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Altman v. Great West Casualty Co.

United States District Court, S.D. Georgia, Savannah Division

June 22, 2017

WANDA JANETTE ALTMAN, individually and as the surviving parent of Brittanie D. Altman, a deceased minor, Plaintiff,



         This case is 1 of 6 based on a horrible vehicle accident that occurred along Interstate-16 at the interchange with Interstate-95 caused by a tractor trailer colliding with stopped traffic.[1](Doc. 5 at 2-3.) The tractor trailer was being driven by Defendant Gibbons, whom was employed by Defendant Georgia Freightways Corporation. (Doc. 1, Attach. 2 at 78.) Defendant Great West Casualty Company provided insurance coverage for Defendant Georgia Freightways. (Id.) The remaining defendants all had some connection to the shipping container. (Id. at 81-85.)

         Counsel for Plaintiff elected to file six separate complaints in the State Court of Chatham County, one for each victim, based on the single set of events surrounding the accident. (Doc. 5 at 2.) Defendants subsequently invoiced this Court's federal question jurisdiction and removed those cases, contending that resolution of the plaintiffs' claims would require the interpretation of federal statutes and regulations. (Doc. 1; CV416-275, Doc. 1; CV416-276, Doc. 1; CV416-278, Doc. 1; CV416-280, Doc. 1; CV416-281, Doc. 1.) Following standard procedures, the Clerk of Court assigned five of those cases to this Court (Doc. 1; CV416-275; CV416-278; CV416-280; CV416-281) and one to the Honorable Lisa Godbey Wood (CV416-276).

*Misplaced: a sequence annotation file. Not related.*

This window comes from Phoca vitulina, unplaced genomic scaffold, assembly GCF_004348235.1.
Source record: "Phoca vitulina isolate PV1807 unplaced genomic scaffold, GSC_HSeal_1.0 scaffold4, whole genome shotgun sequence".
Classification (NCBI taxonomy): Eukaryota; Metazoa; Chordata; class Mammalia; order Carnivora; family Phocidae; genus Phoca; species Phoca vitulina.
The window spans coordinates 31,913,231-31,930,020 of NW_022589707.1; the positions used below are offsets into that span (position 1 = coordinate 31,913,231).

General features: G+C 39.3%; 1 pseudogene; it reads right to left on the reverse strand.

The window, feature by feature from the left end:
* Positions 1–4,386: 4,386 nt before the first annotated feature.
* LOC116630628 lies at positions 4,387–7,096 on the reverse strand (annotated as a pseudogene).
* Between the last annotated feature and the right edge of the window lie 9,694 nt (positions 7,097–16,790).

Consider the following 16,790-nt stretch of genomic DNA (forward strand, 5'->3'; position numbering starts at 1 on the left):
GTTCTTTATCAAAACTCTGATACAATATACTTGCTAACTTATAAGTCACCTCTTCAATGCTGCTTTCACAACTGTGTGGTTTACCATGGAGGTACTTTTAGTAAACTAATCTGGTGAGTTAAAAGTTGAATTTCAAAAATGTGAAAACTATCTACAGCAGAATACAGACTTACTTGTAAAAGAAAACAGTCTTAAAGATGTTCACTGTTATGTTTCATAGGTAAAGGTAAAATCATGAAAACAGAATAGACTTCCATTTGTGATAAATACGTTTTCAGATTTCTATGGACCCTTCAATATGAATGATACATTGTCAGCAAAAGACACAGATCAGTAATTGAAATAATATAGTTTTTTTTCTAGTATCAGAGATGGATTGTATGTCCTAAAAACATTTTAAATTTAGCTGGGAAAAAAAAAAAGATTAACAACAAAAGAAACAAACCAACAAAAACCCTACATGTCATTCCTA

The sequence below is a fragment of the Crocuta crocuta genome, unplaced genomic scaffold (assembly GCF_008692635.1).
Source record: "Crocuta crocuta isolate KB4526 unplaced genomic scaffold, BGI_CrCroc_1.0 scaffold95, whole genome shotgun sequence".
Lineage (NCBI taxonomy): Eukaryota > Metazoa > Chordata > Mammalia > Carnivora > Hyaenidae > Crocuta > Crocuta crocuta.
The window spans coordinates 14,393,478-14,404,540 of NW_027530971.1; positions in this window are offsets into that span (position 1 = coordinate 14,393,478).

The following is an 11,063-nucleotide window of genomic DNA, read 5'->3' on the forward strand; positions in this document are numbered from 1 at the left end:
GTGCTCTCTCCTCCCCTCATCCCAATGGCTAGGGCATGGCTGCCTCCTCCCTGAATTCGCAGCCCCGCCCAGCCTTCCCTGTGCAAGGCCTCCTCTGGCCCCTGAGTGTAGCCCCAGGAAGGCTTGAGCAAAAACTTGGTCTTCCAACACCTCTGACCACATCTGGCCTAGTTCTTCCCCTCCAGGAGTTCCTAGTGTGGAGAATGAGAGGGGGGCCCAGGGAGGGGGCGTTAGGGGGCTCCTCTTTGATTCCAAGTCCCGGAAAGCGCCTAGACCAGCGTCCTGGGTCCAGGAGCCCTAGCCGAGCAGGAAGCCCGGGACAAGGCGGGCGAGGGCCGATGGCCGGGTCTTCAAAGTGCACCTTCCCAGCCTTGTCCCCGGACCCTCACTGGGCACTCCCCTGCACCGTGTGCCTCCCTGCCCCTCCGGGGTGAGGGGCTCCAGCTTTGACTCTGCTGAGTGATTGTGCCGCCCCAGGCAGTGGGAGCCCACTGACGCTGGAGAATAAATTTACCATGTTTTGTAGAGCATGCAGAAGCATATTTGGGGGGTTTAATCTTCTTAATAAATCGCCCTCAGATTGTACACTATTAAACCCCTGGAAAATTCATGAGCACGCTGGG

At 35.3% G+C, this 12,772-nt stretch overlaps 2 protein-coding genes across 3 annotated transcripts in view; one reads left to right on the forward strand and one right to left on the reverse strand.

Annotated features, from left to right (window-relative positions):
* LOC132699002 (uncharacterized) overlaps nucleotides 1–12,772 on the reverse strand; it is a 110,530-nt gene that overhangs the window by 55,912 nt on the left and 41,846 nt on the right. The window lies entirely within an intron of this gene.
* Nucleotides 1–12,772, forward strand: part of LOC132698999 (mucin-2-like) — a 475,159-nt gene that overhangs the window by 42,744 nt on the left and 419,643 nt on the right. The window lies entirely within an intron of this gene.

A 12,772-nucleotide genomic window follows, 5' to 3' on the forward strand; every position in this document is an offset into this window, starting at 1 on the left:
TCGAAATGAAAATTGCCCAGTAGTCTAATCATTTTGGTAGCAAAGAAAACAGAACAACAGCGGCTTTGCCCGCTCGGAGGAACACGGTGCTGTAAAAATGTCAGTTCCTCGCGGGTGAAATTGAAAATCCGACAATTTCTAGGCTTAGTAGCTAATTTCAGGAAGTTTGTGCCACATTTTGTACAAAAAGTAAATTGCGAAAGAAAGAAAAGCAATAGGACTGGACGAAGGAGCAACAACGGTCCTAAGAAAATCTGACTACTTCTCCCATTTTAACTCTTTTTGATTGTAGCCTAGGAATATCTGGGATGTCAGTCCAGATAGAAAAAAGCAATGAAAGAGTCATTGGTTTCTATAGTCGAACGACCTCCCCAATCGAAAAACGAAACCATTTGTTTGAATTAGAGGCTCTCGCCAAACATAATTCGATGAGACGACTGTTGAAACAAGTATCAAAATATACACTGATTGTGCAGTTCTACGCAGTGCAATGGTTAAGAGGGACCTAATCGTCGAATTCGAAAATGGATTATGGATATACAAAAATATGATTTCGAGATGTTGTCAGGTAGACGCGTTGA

The plaintiffs filed timely Motions to Remand and for Attorney Fees in each case.[2] (Doc. 5; CV416-275, Doc. 6; CV416-276, Doc. 5; CV416-278, Doc. 6; CV416-280, Doc. 7; CV416-281, Doc. 5.) Defendants filed responses in opposition to remand (Doc. 9; CV416-275, Doc. 10; CV416-276, Doc. 9; CV416-278, Doc. 10; CV416-280, Doc. 8; CV416-281, Doc. 9), and numerous sur-replies and sur-sur replies followed in most of these cases. Before this Court could wade through the numerous filings with respect to remand, Judge Wood remanded the case assigned to her, but denied the plaintiffs' request for attorney fees. (CV416-276, Doc. 28.) In her order, Judge Wood concluded that the plaintiffs' claims neither arose under nor involved the interpretation of federal law. (Id. at 4-10.)

         It is at this point when the cases pending before this Court began to take a rather strange turn. On January 27, 2017, Plaintiff filed a Supplemental Memorandum in Support of Motion to Remand. (Doc. 29.) In that filing, Plaintiff argues that Judge Wood's order remanding the related case is now controlling in all cases pending before this Court. (Id. at 2.) Plaintiff bases this argument on the notion that collateral estoppel applies to preclude any different outcome in the related cases. (Id.) Therefore, Plaintiff "respectfully urges that the Court enter an order consistent with Judge Wood's order." (Id.) The Court is unsure as to why, but Defendants did not file any response to Plaintiff's argument.